The energy supply crisis has moved from crisis to crisis and tyrant to tyrant after Alexander Lukashenko threatened to cut gas into Europe via Belarus, if the EU imposes further sanctions on his country for its treatment of migrants.
The threat was enough for prices to rise again following a brief reprieve earlier this week for the European market after Russia increased its flows into the continent.
The European benchmark was up 0.5 per cent on Thursday morning, trading at a price of €71.85 per megawatt hour.
The Belarussian President hit back at European Commission president Ursula von der Leyen, who said the EU would widen its sanctions on the country’s regime.
She accused the dictatorship of “cynical geopolitical powerplay” in funnelling migrants to the EU’s borders in an attempt to destabilise the bloc.
As much as 40 per cent of the EU’s gas comes from Russia, with about a fifth passing through Belarus in 2020.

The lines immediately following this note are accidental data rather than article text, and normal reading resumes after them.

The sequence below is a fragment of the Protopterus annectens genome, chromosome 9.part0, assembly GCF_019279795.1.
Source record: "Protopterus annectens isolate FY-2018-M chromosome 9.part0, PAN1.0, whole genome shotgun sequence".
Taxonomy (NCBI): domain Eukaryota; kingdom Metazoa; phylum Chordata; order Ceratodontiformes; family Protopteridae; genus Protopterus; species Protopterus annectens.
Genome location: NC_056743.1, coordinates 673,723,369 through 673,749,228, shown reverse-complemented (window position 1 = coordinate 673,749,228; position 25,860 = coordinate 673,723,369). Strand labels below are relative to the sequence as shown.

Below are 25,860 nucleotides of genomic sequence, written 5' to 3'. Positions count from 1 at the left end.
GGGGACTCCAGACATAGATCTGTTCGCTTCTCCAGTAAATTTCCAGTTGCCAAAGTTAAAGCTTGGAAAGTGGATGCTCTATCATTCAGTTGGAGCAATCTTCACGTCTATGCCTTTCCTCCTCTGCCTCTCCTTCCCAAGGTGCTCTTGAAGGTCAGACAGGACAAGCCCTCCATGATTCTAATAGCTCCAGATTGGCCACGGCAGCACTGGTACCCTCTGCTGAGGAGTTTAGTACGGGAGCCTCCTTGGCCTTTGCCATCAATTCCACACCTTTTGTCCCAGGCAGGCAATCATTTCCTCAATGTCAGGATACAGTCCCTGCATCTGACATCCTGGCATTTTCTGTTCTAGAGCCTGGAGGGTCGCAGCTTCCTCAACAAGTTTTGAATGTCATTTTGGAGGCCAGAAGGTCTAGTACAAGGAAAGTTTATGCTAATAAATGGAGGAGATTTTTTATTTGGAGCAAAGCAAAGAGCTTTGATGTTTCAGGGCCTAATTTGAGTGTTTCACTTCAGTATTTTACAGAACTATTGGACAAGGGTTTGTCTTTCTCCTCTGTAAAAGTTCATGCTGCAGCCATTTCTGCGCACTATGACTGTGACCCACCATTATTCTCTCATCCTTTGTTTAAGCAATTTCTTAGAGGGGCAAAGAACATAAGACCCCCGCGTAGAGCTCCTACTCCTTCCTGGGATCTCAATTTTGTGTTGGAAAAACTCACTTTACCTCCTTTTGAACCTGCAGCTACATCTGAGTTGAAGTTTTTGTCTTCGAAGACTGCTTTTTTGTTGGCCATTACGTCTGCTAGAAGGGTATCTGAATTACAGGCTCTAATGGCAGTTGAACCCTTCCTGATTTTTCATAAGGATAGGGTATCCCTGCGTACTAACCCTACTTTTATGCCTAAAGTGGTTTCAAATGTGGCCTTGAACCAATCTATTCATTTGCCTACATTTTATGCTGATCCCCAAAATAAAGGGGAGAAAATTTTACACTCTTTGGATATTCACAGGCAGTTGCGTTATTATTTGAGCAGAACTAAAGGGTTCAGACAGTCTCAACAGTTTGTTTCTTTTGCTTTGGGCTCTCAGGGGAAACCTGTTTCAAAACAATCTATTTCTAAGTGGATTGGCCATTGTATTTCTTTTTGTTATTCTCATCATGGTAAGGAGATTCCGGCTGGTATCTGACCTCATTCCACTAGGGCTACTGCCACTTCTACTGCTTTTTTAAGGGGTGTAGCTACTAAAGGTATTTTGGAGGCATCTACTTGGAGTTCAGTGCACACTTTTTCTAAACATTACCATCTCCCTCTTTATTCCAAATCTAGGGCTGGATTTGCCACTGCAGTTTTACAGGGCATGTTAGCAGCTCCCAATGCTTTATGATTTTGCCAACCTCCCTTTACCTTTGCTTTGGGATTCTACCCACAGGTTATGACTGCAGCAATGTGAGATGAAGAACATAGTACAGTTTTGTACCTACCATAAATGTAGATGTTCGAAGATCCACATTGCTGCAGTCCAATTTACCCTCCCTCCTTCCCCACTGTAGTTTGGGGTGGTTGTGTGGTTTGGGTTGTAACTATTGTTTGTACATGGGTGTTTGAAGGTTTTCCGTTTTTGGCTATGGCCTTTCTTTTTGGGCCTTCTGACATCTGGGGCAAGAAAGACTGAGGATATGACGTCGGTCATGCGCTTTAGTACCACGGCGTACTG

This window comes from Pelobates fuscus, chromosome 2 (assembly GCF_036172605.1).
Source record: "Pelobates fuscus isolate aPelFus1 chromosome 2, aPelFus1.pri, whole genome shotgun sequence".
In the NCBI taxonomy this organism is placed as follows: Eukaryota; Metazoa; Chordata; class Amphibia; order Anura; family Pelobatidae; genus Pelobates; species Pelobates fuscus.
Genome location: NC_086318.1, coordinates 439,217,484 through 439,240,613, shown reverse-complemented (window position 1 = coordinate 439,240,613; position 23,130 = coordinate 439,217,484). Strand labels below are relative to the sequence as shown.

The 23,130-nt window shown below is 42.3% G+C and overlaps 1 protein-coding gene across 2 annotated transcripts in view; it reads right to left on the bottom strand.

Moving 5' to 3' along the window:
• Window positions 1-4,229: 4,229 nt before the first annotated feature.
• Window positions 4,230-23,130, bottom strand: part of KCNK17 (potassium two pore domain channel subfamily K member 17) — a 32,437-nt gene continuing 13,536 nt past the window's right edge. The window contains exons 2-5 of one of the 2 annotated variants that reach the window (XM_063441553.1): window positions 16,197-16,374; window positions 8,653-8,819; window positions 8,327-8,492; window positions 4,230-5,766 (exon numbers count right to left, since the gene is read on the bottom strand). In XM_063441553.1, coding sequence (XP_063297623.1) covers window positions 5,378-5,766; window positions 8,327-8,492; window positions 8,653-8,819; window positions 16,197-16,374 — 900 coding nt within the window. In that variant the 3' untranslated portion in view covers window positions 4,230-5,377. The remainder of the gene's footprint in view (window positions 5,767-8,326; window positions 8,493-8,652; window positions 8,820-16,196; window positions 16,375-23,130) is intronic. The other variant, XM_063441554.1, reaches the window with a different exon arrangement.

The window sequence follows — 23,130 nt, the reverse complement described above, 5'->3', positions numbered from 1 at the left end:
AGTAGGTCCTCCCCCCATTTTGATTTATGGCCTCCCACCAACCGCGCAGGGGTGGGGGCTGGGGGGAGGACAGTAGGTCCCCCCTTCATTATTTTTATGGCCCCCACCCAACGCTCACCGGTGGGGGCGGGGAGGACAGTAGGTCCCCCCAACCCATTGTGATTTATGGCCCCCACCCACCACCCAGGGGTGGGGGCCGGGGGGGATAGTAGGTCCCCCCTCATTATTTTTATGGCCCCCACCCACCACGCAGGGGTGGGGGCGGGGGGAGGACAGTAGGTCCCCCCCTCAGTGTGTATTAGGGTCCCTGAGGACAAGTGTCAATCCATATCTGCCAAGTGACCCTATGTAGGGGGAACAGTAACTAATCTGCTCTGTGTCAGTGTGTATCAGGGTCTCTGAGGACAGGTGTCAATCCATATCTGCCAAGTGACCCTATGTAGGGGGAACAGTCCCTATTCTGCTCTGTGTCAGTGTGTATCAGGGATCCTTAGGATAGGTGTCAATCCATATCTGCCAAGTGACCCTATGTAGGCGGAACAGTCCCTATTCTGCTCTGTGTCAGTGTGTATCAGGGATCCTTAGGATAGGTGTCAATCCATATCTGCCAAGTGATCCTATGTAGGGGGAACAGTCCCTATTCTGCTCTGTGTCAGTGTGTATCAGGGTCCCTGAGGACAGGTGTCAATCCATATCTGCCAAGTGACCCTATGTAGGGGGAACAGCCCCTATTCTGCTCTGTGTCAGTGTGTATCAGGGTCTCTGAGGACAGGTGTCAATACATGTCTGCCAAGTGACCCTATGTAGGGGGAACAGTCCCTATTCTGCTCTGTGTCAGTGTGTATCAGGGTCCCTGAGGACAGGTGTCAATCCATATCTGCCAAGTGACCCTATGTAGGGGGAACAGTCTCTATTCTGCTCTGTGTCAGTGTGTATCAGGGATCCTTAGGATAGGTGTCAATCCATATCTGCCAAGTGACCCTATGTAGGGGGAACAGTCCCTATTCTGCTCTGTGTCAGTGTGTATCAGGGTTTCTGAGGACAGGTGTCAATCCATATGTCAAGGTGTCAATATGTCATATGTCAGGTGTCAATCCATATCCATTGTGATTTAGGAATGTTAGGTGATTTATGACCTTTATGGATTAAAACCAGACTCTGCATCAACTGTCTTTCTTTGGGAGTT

Lukashenko has pledged to respond to any sanctions he considered unacceptable.
Speaking to Belarus state news agency, Belta, he said: “We are heating Europe, and they are threatening to close the border. What if we cut off gas to them? Therefore I recommend that the leaders of Poland, Lithuania and the other headless people think before speaking. We should not stop at anything to defend our sovereignty and independence.”
European gas prices have soared this year amid concerns over low supplies ahead of winter, with wholesale costs rocketing by as much as 250 per cent.
OPEC+ is limiting supply increases to 400,000 barrels a month, while Russia has only just turned its gaps taps back on in key pipelines.
The UK has been pushing for shipments of liquefied natural gas from suppliers such as Qatar, as half of its domestic suppliers have left the market this year.